The reality is that the League is consistently smeared because it has developed a movement firmly rooted in the heritage upon which traditional Australia was built. Its long record is one of objectiveness and balance. Alien movements like that of Larouche have nothing to offer Australia at this critical time.
HATE CRIMES ACT IN DOUBT IN U.S.A.
In mid 1990, in the American State of Minnesota, the city of St. Paul enacted an ordinance outlawing "hate crimes" or racial vilification. We assume that this was similar in principle to the proposed national legislation for Australia, which already exists in W.A., N.S.W. and the A.C.T. In Australia, almost no debate has taken place about the effect of such laws on freedom of speech. In the U.S.A., however, where the commitment to freedom of speech is much stronger, the Minnesota ordinance was tested in the Supreme Court, where it was struck down. The reason was that, in the opinion of the Court, the legislation violated the First Amendment to the U.S. Constitution concerning free speech. Not only do Americans take free speech fairly seriously, but their Constitution as well. According to a report in The Australian (2/7/1992) this ruling has cast doubt on scores of State and local laws that seek to impose stiff penalties on crimes motivated by "religious, racial or other bias".
WHERE IS THE OPPOSITION?
APPALLING IGNORANCE OF FINANCIAL FACTSfrom David Thompson
One feature of rural Australia (tacitly acknowledged by the ABC programme "Background Briefing" 12/7/1992) is a general and widespread agreement that the rural crisis has something to do with finance and the banking system. It is almost universally agreed, for example, that banks do, indeed, create credit, even if this mechanism is not generally understood. It is therefore all the more astonishing when some prominent person in a position of responsibility, demonstrates an abysmal ignorance of the financial facts of life.
The "media critic" and occasional columnist, Mr. Gerard Henderson, reviewed Bankers and Bastards by Paul McLean & James Renton, and exposed his own ignorance in an article, "Bank bashing: a sign of the times" (Sydney Morning Herald, 14/7/1992). In a superior, sneering article about "conspiracies", etc., Henderson took ex-Senator McLean to task for his views on finance. Paul McLean, having stumbled upon the banking issue during allegations of banking corruption, had acquainted himself with the basics of finance while in the Senate. As his book demonstrates, he well understands the creation of credit. Henderson, however, writes: "In fact, the role of banks is somewhat mundane - they borrow from one sector of the community, and lend to another."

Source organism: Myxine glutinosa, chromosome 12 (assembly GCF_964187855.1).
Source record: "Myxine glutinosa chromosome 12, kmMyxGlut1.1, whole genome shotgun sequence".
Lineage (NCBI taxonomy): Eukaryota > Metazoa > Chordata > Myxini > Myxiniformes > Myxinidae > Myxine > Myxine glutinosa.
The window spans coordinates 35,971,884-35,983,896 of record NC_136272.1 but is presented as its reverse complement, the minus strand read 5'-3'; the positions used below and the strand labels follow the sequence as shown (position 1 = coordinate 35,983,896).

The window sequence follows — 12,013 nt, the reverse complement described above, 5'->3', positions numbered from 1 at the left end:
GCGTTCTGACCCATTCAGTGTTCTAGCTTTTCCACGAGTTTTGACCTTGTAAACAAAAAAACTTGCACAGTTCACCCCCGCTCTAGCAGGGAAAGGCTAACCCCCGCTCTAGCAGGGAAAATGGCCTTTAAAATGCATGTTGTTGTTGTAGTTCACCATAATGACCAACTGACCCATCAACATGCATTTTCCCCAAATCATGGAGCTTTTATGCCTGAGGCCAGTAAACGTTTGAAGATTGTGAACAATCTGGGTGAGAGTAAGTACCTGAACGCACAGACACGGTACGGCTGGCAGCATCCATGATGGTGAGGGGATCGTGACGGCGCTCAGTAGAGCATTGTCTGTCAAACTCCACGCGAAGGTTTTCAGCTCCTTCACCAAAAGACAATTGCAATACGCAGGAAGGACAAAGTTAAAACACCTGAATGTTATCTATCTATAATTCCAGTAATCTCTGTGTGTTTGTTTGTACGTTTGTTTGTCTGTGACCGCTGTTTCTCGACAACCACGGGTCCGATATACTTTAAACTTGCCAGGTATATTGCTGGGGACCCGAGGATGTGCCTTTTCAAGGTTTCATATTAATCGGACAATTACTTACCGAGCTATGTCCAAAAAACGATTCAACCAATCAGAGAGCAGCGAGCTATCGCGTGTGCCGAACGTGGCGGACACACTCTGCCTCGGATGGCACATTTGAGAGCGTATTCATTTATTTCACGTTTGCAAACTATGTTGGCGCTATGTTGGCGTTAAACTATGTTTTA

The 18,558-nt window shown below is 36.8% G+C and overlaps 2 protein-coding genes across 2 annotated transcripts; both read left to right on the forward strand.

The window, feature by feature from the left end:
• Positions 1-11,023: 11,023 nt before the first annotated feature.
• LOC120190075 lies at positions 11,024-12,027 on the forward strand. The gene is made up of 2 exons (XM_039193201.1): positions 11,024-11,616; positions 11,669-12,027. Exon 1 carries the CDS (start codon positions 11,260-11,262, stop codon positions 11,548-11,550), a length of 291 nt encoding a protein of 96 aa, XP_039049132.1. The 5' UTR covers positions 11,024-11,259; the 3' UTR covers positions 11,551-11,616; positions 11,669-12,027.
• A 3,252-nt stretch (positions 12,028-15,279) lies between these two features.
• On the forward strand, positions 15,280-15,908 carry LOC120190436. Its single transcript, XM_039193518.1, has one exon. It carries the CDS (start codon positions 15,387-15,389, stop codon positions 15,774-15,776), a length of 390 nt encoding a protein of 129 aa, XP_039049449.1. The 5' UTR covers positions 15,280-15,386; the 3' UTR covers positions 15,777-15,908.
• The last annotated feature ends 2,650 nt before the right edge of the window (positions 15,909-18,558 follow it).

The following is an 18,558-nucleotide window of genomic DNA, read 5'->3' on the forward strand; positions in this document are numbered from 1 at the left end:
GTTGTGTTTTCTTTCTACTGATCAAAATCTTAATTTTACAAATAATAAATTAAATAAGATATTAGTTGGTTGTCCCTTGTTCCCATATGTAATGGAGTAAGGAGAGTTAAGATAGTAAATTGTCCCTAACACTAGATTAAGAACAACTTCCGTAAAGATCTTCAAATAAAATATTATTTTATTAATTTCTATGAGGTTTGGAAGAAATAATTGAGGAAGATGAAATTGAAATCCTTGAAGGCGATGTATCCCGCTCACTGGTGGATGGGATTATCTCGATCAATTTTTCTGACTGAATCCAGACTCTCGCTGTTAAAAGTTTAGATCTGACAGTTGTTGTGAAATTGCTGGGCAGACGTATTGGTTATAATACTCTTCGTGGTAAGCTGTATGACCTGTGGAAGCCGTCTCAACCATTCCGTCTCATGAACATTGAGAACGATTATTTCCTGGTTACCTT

IGNORANCE EXTENDS TO PARLIAMENT
ALTERNATIVE FINANCIAL POLICIES
WHY CONTINUE WAR CRIMES TRIALS HERE?from The Age (Melbourne), July 18th
It has recently been suggested that Australia's war crimes investigators would be keen to extend their field of view well beyond those crimes committed in (effectively Eastern) Europe during World War II. We all, of course, want to hold on to our jobs in these tough times. "But world events have already rendered their efforts redundant. Now that Ukraine, Poland, Russia, Croatia and the Baltic States have democratically elected governments, there is no longer any reason for Australia to continue with either the investigations or the trials which have cost taxpayers tens of millions of dollars. "Those supporting the controversial War Crimes Amendment Act argued that the accused must be tried in Australia to ensure a fair trial. Such an outcome could not be guaranteed behind the Iron Curtain. These circumstances no longer exist. "Just as local authorities would not have persecuted Ronald Biggs for the Great Train Robbery when he was discovered in Australia, so alleged war criminals should be tried in the country in which their crimes were committed. It's a simple procedure - it's called an extradition treaty. "If the Ukrainians think Ivan Polyukovich has a case to answer, they can file for his extradition. As they would be au fait with the language, the historical context, the K.G.B. manipulation of evidence, and have access to the archives, it would seem that the new authorities in Kiev might be better placed than us to ensure that justice is done." (Brendan Rodway, North Melbourne)